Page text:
Sewage Systems



The On-Site Sewage System Management Program under the direction of the Barry- Eaton District Health Department Sanitary Code is a program that endeavors to assure that the residents in the District will avoid exposure to untreated sewage and to reduce contamination of groundwater and surface water resources.

The Site Evaluation (previously called "perk test") is the first step in the process of determining if an existing or proposed parcel that does not have municipal wastewater services available can be considered for an on-site septic system. After an application has been made, a sanitarian will evaluate the proposed site to determine if the conditions on the site meet the requirements that are in the Sanitary Code. Some of the specific items that are examined during the evaluation are:

  • Soil type and permeability
  • Depth to seasonal high water table
  • Slope
  • Landscape position
  • Horizontal separation distance from wells, surface water bodies, county drains, etc.
  • Amount of suitable area available
  • Area hydrogeology
  • Runoff patterns
  • Proximity to available public sewer
  • Proposed land use
  • Estimated wastewater flow volume
  • Size of parcel (< one acre land division vs.> one acre)
  • Easements, right-of-ways & Building setbacks
  • Location of buried utilities and other site improvements
  • New development site verses repair site

To obtain an application for a site evaluation, click here.

If the results of the Site Evaluation allow for the parcel to be developed, the next step in the process is the application for a septic system permit. Once the application has been submitted and the appropriate fee is paid, the system’s construction can be authorized by one of our sanitarians.

To obtain a septic permit, click here.

Final inspections are performed on newly installed systems after this office has been notified by the installer that the septic system has been completed. The sanitarian will visit the site and inspect the installation of the system, assuring that it was installed according to the requirements that were indicated on the permit. After the system has been given final approval by the sanitarian, an approved tag is provided and the system can then be covered.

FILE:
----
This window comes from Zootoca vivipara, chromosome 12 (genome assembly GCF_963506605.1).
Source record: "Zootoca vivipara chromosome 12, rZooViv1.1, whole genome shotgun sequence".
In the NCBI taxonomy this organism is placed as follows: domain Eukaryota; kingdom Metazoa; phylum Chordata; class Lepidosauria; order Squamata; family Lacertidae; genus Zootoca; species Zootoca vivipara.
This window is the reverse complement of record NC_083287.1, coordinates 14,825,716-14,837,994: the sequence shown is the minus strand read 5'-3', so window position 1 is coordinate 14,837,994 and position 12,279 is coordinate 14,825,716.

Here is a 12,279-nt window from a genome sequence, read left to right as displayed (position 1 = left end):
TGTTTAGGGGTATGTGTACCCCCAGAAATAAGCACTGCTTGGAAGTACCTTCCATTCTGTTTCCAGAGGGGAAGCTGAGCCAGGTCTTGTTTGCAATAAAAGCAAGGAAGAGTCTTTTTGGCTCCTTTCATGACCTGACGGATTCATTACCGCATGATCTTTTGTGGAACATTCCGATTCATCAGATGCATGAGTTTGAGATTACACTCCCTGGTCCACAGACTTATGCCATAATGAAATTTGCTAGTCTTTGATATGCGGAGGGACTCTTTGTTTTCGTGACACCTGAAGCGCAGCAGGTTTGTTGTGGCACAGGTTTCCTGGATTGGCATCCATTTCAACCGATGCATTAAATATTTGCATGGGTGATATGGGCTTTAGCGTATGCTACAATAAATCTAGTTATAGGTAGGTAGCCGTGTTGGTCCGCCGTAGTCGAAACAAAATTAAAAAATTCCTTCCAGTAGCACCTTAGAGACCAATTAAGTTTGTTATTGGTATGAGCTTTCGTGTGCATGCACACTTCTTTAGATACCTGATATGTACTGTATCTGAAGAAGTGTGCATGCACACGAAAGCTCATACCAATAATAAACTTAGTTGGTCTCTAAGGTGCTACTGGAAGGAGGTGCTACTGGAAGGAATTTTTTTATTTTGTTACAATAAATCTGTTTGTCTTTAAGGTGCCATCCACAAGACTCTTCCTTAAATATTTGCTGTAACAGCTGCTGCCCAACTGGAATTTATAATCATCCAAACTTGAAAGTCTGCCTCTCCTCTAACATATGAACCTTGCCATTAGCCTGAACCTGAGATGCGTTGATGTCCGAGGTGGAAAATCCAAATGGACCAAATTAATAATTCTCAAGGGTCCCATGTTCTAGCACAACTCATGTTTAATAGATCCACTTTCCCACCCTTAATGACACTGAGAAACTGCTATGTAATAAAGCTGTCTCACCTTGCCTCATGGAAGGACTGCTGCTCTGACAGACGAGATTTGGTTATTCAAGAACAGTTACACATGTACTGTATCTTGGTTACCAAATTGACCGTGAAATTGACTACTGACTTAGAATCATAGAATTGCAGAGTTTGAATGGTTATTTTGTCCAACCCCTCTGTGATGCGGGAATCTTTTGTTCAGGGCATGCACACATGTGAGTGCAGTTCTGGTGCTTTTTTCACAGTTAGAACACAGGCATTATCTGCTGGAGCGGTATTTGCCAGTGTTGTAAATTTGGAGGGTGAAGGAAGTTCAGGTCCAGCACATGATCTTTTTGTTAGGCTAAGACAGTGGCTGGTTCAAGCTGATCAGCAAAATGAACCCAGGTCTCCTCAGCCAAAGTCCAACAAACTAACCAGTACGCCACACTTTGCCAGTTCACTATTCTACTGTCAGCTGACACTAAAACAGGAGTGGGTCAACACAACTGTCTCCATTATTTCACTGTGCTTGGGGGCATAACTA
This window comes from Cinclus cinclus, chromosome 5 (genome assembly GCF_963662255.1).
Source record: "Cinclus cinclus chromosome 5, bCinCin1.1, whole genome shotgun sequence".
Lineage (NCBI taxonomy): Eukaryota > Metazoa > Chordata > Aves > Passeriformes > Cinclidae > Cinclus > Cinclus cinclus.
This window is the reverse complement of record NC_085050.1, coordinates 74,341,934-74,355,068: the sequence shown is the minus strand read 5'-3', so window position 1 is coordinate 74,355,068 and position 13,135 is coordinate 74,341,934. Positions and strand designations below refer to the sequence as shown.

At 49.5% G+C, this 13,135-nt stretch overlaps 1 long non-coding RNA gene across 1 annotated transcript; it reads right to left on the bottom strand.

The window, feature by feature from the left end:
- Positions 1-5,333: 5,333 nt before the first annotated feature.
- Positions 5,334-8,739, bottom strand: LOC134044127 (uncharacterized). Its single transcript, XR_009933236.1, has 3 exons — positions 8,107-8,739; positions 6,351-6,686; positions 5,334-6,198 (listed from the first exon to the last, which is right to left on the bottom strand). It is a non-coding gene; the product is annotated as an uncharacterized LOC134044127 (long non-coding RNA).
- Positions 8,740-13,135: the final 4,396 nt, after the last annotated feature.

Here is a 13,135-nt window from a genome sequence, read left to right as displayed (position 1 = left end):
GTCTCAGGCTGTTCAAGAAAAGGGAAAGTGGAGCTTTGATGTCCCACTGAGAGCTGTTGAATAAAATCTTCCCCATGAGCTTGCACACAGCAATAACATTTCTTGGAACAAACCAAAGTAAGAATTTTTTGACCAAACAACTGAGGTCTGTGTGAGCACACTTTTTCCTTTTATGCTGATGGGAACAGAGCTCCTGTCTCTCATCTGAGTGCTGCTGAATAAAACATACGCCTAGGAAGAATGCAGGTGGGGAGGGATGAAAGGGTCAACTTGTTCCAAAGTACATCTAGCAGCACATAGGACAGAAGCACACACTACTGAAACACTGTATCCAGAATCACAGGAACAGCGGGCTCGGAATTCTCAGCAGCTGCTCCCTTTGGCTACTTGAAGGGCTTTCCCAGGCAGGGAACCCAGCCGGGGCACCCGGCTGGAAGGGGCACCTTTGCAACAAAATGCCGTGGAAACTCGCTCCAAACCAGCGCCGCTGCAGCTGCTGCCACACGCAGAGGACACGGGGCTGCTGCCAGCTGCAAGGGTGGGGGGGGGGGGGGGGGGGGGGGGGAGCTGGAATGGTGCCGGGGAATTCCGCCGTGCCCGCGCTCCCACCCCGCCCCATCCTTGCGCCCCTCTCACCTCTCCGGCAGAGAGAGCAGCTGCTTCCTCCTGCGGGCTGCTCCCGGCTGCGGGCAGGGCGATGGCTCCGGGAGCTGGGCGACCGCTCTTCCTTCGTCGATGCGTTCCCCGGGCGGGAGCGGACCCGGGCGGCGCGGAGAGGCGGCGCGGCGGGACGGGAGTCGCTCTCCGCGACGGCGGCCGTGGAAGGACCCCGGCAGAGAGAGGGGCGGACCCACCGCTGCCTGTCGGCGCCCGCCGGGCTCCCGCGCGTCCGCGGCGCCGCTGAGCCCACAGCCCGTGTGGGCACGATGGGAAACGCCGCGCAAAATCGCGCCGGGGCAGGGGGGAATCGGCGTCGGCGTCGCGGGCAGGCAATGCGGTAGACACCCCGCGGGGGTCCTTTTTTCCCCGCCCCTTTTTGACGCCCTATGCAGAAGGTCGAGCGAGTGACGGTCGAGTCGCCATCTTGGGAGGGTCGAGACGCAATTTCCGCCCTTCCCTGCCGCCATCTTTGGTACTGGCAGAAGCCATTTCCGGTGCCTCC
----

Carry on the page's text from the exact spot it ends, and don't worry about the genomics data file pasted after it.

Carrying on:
If the parcel does not meet the minimum requirements for a conventional system, it may be a candidate for an alternative type septic system. The following types of alternative systems are currently recognized within the District.

  • Sand Filter Systems 
  • Lagoons 
  • Other system types as my be approved 

Each of these types of alternative type of septic systems requires particular minimum standards in order to be used upon a parcel. If you have any questions regarding the use of an alternative type septic system, contact the Environmental Health Division at 517-541-2615 in Eaton County and 269-945-9516 (press 3 then 5) in Barry County.


Certain wastewater treatment technologies – low pressure dose mounds over slowly permeable soils, lagoons, and alternative (pretreatment) systems – may only be installed by individuals certified by the Barry-Eaton District Health Department. To view a list of Certified Alternative Wastewater Treatment System Installers, click here. Conventional wastewater treatment systems do not require a certified installer.

Proper septic system maintenance can prevent premature failures and contamination problems from occurring. It will also assure that your system operates effectively throughout its expected lifetime. Replacing a septic system is costly, so proper maintenance makes good economic sense. There are several important things that homeowners can do to ensure that their septic system is properly maintained:

  • If you don't already know the location of your septic system, find out. Keep a sketch of the location and the dimension of the system with your maintenance records for service visits.
  • If you don’t find a system, you may not have one and thus need to obtain a permit to have one constructed. Tiles that connect your sewage to a county drain, lake, stream/river, or field drainage tile are not a sewage system.
  • Divert other sources of water such as roof drains, footing drains, water softener discharge, and sump pump discharge away from the septic system.
  • Keep soil slightly mounded over your septic system to help surface water run-off and provide a grass cover on the top of the system.
  • Keep automobiles, heavy equipment, machinery and livestock of the drainfield.
  • Practice water conservation--repair dripping faucets and leaking toilets, run washing machines and dishwashers only when full, avoid long showers, and use water saving devices in faucets, shower heads and toilets.
  • Use bleach, disinfectants, and drain and toilet bowl cleaners sparingly and in accordance with product labels.
  • Take leftover hazardous household chemicals to an approved hazardous waste collection center for disposal.
  • Have your system inspected annually by a licensed professional and your tank pumped regularly (typically every 2-3 years).
  • Keep a detailed record of permits issued, inspections, pumping, repairs, and other maintenance activities.
  • Contact the health department whenever you experience problems with your system or if there are signs of system failure. 

For more information on prolonging the life of your drainfield please visit the following:

Complaint investigation is one of the components of the groundwater protection program that allows residents within the district to file a written request with this office regarding a failed on-site sewage system, water supply problem or other potential health hazard. Once this office receives the request for investigation, a Sanitarian will investigate the complaint and, if warranted, will require that corrections be made to remedy the situation. To download a complaint form, click here